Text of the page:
The Science of Sunsets

During my travels, I’ve seen some outstanding sunsets – each of them was different, special in a way, and has been captured in my memory ever since. Going through my pictures, I started wondering – What makes Phuket have those beautiful sunsets? And why is Africa supposed to have the best ones Worldwide? In fact, what makes the color of a sunset?

Fernando de Noronha, Brazil

Sunlight is composed of a spectrum of colors that range from blue/violet to orange/red. Each of the colors have a different wavelength – I don’t want to get too geeky, it’s probably easier if you picture a rainbow. The inner colours of the rainbow are violet and blue (which have the shortest wavelength); while the outer ones are orange and red, the colours with the longest wavelength.

At noon, the sun appears to be white because all wavelengths of visual light reach our eyes with almost the same intensity (remember that Pink Floyd album cover -The Dark Side of the Moon? That’s what I mean!). However, at sunrise and sunset, sunlight takes a much longer path through the atmosphere. Because air molecules scatter away the shortest wavelengths of light, the light that reaches our eyes is rather orange / red.

Sunset in Phuket, Thailand

All good – But what makes sunsets in some parts of the World more beautiful than in others?

What determines actually the kind of sunset is the size and concentration of atmospheric particles in the path of the incoming sunlight. Very small particles scatter blue and violet light preferentially, leading to a glowing orange and red sunset. A heavy concentration of small particles will create even redder sunsets.

Does that mean that if we’re somewhere with high air pollution, we’ll get to see a better sunset?

No. Pollution particles are too large, so instead of enhancing the colors of the sky, they subdue them. This is also the reason for which sunsets in deserts and the tropics are more dramatic – the air pollution is rather minimal or non-existent!

Sunset in Phuket, Thailand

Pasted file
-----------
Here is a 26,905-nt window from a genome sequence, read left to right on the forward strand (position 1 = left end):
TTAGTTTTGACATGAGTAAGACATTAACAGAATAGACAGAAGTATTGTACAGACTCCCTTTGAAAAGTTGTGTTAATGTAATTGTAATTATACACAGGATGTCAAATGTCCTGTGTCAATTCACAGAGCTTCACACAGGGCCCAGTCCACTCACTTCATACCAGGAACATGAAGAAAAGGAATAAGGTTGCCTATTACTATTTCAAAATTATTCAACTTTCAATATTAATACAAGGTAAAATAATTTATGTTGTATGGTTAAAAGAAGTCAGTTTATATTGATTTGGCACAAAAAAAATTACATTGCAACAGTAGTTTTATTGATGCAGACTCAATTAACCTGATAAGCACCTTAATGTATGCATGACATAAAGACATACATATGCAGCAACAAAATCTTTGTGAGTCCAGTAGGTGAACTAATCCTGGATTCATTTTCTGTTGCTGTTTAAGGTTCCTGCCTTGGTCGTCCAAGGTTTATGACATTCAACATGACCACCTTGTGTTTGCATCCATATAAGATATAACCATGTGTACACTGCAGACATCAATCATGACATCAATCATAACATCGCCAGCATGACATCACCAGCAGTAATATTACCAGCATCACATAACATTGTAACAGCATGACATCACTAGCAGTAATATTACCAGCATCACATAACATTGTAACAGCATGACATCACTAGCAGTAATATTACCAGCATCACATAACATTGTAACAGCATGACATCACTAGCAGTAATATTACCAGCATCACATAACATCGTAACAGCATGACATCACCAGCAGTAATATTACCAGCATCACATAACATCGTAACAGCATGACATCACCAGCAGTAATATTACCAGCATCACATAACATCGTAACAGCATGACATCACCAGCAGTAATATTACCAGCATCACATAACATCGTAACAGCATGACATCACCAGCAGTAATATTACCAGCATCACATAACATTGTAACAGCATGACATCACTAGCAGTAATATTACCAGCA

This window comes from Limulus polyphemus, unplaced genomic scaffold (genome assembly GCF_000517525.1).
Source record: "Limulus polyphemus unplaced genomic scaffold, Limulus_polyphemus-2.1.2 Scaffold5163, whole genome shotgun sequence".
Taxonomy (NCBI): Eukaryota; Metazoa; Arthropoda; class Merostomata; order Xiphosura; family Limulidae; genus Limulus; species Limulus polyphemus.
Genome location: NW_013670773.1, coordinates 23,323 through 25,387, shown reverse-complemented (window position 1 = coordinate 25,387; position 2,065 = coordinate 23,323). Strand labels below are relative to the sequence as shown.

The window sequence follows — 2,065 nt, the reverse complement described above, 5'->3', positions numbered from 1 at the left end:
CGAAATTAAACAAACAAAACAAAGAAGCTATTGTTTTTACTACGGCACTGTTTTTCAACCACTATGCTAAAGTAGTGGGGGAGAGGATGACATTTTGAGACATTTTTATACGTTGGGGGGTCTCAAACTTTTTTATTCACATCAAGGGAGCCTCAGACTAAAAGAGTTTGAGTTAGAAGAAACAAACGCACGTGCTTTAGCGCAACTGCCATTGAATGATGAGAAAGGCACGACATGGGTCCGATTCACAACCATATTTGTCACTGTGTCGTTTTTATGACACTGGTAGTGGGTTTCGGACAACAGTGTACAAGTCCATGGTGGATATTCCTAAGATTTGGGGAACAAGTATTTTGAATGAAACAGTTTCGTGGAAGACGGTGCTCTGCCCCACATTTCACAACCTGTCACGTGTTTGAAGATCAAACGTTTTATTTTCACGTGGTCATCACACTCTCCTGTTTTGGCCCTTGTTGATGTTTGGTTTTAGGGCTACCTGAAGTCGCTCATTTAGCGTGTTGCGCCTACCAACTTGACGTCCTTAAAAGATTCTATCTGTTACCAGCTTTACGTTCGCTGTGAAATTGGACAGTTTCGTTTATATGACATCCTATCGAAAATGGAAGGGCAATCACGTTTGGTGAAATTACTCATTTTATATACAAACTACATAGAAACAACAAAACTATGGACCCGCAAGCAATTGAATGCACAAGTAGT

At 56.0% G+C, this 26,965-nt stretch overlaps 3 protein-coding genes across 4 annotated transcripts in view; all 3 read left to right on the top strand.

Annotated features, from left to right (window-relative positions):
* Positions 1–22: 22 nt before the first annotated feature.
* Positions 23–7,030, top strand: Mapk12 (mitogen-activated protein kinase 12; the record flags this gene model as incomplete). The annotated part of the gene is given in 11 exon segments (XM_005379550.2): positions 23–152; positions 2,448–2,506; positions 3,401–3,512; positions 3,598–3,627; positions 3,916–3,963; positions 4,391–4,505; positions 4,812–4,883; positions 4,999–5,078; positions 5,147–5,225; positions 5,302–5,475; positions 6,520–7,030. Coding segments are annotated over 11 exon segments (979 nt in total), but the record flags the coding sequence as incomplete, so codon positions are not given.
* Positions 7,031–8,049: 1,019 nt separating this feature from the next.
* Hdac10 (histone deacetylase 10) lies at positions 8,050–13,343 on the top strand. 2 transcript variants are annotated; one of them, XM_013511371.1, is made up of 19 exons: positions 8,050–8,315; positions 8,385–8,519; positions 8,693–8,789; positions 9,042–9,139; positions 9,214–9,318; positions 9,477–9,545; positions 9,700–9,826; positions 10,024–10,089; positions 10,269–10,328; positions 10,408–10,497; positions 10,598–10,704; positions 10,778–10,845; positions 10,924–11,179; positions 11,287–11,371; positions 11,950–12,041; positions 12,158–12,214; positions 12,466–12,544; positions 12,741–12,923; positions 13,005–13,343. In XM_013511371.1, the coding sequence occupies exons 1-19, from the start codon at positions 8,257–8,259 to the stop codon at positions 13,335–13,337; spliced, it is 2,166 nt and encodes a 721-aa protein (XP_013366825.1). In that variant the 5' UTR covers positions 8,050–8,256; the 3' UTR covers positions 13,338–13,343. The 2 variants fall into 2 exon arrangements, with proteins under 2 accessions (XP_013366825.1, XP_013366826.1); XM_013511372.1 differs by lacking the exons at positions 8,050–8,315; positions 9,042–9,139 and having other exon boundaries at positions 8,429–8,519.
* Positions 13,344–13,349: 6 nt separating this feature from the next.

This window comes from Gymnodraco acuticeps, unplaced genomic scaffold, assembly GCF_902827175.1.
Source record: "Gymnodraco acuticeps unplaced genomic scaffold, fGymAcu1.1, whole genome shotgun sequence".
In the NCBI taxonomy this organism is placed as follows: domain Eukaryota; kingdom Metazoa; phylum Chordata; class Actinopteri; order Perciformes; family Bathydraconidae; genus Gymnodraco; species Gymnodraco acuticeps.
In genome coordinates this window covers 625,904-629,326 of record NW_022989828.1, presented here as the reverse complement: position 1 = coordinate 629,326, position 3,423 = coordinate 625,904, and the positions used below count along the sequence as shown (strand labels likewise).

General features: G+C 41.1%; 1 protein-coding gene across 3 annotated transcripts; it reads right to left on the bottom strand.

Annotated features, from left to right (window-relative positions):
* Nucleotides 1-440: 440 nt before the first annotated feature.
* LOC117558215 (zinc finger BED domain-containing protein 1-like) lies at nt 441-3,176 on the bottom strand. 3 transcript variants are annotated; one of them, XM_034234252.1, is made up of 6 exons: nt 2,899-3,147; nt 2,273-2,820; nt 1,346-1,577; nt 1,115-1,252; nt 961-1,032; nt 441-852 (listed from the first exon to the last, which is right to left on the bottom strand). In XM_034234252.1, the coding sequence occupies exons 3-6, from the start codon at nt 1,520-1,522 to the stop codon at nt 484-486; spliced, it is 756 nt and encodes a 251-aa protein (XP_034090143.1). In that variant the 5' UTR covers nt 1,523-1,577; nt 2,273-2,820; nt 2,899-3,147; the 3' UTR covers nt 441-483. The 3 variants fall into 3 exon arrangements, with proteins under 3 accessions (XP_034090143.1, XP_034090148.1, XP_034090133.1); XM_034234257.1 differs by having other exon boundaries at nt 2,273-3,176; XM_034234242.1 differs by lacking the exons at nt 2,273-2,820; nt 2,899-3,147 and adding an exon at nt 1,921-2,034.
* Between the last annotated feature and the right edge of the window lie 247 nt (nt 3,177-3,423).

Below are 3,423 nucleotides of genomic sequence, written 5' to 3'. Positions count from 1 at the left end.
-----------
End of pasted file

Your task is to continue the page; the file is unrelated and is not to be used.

Taking away pollution, there are many other smaller particles that can be floating in the air to create the perfect glowing reddish sunset, such as salt particles over the ocean, or dust and ash from a volcanic eruption.

Where have you captured your favorite sunset?

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18 thoughts on “The Science of Sunsets

  1. I just returned from Hawaii and I have to say sunsets live up to their expectations. Don't blink though because within about 5 minutes the sun is down. You have a great site! Found it through FTLOB! I plan on putting your button on my site.

  2. I've saw some beautiful sunsets in the Canary Islands . . . although the sun goes down so fast there compared to in the UK you can virtually blink and miss them!

  3. Sunsets over the ocean always get me, but I've seen some incredible ones in Arizona too!Gorgeous photos!Merip.s. I'm having a giveaway on my blog- come check it out!

  4. I agree, gorgeous photos! My favorite sunsets and sunrises are in my hometown of cocoa beach, florida. I think it's because it's so flat that you can see it for miles!

  5. How interesting! I loved the sunsets in Miami. I am going to the desert in Morocco soon, so hopefully I'll get a good one! Your pictures are GORGEOUS!

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